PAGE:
Still, I was tired and didn't notice that the driver had set up the meter to start at over 20 JD, so on arrival, he tried charging me 25 JD ($35!!! for the ride).
- Jordanians are incredibly scared of the police. If someone harasses you or tries to scam you, call the police (or tell them you are going to call).
- Dress appropriately. Jordan is used to tourism and not covering up completely is accepted. Still, while you don't need to cover your head with a hijab, covering your legs and shoulders will save you from unwanted stares.
- Avoid smiling too much at men - A woman smiling at a man is considered to be flirting in Jordan. Be polite, but not overly friendly unless you are actually into a guy.
- Get a good travel insurance, you never know when things might go wrong and with so many action-packed things to do in Jordan, a small accident could always occur (let's hope not, but you are always better off safe than sorry and even if your trip is incident-free, the peace of mind of having a reputable travel insurance backing you up is priceless).
I highly recommend World Nomads, you can easily secure your insurance online, and modify/extend it online as well!
- Get a local sim card (I recommend Orange) to keep in touch with family or friends back home and let someone know your travel plans.
- Write these numbers down in case of an emergency. While I doubt you'll need them, being prepared is invaluable:
191 - Police. They take their job seriously in Jordan.
199 - Paramedics
190 and 194 - Traffic and road police
- Avoid going to coffeehouses or bars alone - these are male "territories" and you might even get kicked out. Hookah bars are generally okay and filled with local women enjoying a smoke.
- Have a backup story. If asked, try to avoid saying you are traveling alone. The thing with Jordanian men is that they watch too much western TV and ummm, sometimes a lot of porn and they think Western women are up for anything. Some men might think that a woman traveling alone in Jordan is looking for more than just sightseeing.
This doesn't mean that you will get assaulted or harassed. Rape is actually quite rare in Jordan, but telling someone that you are on your way to meet your husband at a restaurant or having a story about your husband and children back home helps. For more tips on solo travel, read my guide here.
WHAT TO PACK FOR JORDAN?
You should dress modestly, but that doesn't mean you need to wear a hijab or cover yourself from head to toe (except when you visit mosques). Jordanian women, especially in Amman, are incredibly stylish and their wardrobes are quite Westernized. Form-fitting stuff is totally acceptable, but make sure you avoid wearing things like spaghetti tank tops and shorts outside of Petra, where they are used to tourists wearing them.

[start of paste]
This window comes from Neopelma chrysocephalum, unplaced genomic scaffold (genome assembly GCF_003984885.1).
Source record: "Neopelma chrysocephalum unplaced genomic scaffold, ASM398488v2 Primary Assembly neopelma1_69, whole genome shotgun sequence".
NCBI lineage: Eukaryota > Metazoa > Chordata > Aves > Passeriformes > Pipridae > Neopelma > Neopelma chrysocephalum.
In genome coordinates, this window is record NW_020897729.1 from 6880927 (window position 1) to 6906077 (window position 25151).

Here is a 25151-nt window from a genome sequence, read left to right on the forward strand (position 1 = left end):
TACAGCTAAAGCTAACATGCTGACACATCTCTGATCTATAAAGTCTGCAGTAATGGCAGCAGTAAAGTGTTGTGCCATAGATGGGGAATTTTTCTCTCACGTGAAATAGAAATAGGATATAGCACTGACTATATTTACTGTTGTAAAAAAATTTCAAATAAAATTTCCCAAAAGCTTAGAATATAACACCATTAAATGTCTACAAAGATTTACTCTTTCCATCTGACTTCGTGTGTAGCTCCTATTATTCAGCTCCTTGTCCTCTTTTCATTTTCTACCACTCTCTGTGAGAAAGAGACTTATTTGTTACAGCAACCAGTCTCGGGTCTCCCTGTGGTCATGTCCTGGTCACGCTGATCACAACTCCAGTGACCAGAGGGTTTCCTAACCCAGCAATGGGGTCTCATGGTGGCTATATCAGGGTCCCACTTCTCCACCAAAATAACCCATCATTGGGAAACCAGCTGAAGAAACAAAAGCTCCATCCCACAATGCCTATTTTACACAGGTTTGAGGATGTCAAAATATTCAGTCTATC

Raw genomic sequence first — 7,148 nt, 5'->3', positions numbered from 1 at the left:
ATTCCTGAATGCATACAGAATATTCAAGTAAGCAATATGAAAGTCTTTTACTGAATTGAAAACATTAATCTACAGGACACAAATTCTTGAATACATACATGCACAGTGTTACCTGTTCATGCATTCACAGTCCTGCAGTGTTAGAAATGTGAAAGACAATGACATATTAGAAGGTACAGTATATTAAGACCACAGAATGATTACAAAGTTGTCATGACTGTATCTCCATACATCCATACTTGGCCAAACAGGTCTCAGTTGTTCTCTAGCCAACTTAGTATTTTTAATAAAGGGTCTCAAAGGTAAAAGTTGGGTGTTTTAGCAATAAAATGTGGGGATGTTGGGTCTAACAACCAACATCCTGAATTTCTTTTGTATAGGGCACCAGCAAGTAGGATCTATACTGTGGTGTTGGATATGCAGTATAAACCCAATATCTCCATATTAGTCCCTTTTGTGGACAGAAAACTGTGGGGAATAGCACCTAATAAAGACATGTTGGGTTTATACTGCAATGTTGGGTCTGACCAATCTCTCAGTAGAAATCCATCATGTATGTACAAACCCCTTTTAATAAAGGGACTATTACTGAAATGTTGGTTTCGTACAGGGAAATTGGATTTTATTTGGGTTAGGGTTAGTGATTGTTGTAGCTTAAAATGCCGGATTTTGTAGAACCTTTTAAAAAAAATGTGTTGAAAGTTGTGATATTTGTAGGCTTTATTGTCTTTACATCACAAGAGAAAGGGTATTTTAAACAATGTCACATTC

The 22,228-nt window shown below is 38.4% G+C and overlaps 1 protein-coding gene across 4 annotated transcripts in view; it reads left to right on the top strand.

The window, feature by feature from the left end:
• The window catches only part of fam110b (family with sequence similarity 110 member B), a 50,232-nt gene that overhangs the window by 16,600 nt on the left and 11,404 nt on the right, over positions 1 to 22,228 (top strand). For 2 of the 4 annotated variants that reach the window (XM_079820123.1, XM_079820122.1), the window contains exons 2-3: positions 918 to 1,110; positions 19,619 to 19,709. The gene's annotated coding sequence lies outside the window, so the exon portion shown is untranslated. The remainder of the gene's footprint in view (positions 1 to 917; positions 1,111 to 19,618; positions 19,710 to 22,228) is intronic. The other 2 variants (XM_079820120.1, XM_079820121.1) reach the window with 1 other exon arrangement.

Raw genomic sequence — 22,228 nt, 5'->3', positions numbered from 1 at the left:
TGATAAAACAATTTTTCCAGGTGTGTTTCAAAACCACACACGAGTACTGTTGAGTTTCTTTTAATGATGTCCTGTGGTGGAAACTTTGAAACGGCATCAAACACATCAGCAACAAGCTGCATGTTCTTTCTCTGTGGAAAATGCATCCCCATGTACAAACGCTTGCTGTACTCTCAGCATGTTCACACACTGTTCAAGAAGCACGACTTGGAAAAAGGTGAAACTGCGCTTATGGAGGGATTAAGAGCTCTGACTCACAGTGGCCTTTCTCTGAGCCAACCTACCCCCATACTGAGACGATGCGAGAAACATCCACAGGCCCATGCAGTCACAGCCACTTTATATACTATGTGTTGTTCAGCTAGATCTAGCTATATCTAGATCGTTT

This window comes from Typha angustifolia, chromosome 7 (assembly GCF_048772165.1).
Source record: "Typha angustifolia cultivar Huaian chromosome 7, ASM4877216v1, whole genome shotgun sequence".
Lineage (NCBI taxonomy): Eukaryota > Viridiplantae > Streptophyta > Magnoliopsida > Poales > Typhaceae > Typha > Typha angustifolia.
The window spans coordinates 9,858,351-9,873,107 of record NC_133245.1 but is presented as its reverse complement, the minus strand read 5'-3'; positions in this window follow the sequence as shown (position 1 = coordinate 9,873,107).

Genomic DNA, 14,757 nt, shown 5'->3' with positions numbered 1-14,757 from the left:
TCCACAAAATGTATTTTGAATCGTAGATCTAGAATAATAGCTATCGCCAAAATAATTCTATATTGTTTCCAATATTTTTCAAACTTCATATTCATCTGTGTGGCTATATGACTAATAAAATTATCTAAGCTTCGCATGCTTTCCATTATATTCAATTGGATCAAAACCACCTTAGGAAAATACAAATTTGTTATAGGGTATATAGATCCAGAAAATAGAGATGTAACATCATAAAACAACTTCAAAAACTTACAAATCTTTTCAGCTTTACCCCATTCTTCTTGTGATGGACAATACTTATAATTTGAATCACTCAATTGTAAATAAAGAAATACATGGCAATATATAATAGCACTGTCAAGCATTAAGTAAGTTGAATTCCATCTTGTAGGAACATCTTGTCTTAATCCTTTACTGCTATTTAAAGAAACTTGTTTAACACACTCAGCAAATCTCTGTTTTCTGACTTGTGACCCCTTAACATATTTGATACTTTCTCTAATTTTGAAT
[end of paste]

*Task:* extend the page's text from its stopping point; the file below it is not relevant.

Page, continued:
HERE'S MY LIST OF JORDAN PACKING ESSENTIALS FOR WOMEN:
- A purifying water bottle like the GRAYL Ultralight Water Purifier. It filters bacteria, viruses, and chemicals from any source of fresh water in a matter of seconds. Not only is it more environmentally friendly than buying and disposing of plastic bottles, but it will also save you tons of money in the long run.
- Comfortable hiking shoes. You are basically coming to Jordan to walk long distances - be it in Petra, Wadi Rum desert, or while discovering the endless amounts of sand castles. Durable and comfortable hiking shoes are essential, I recommend the Ahnu's Sugarpine Hiking Shoes.
- Sandals or flats to explore Amman and the Dead Sea in. I love these and they combine with any outfit.
- A sweater or hoodie. While temperatures in Jordan tend to be hot, nights can get chilly even during the hottest months of the year.
- If you are coming between December and March, I highly recommend packing a jacket - it can get really cold, especially in the Wadi Rum area.
- A one-piece swimsuit or tankini for the Dead Sea. While it is a touristy area, I recommend wearing a one-piece swimsuit to show respect.
Pairing your tankini with a cute cover-up is also a great idea. Here is a selection of some really cute ones I found.
7. Breathable pair of pants. Jordan can be a hot country, but shorts are a no-no due to cultural reasons. A breathable pair of pants is a must!
If you still want to look fashionable, a long skirt will do as well, but for days in Petra and desert nights, the less-fashionable pant option is worth the comfort.
8. Sunscreen, for obvious reasons, but I do want to take the time to recommend bringing an eco-friendly sunblock to avoid harming the oceans in Jordan as well as the Dead Sea. Chemicals such as oxybenzone, which are found in normal sunscreens threaten coral reefs.
There are many sunscreen companies that claim their products are biodegradable, but this is not always the case. Stream2Sea is tested and proven reef safe, so I'd go for that one!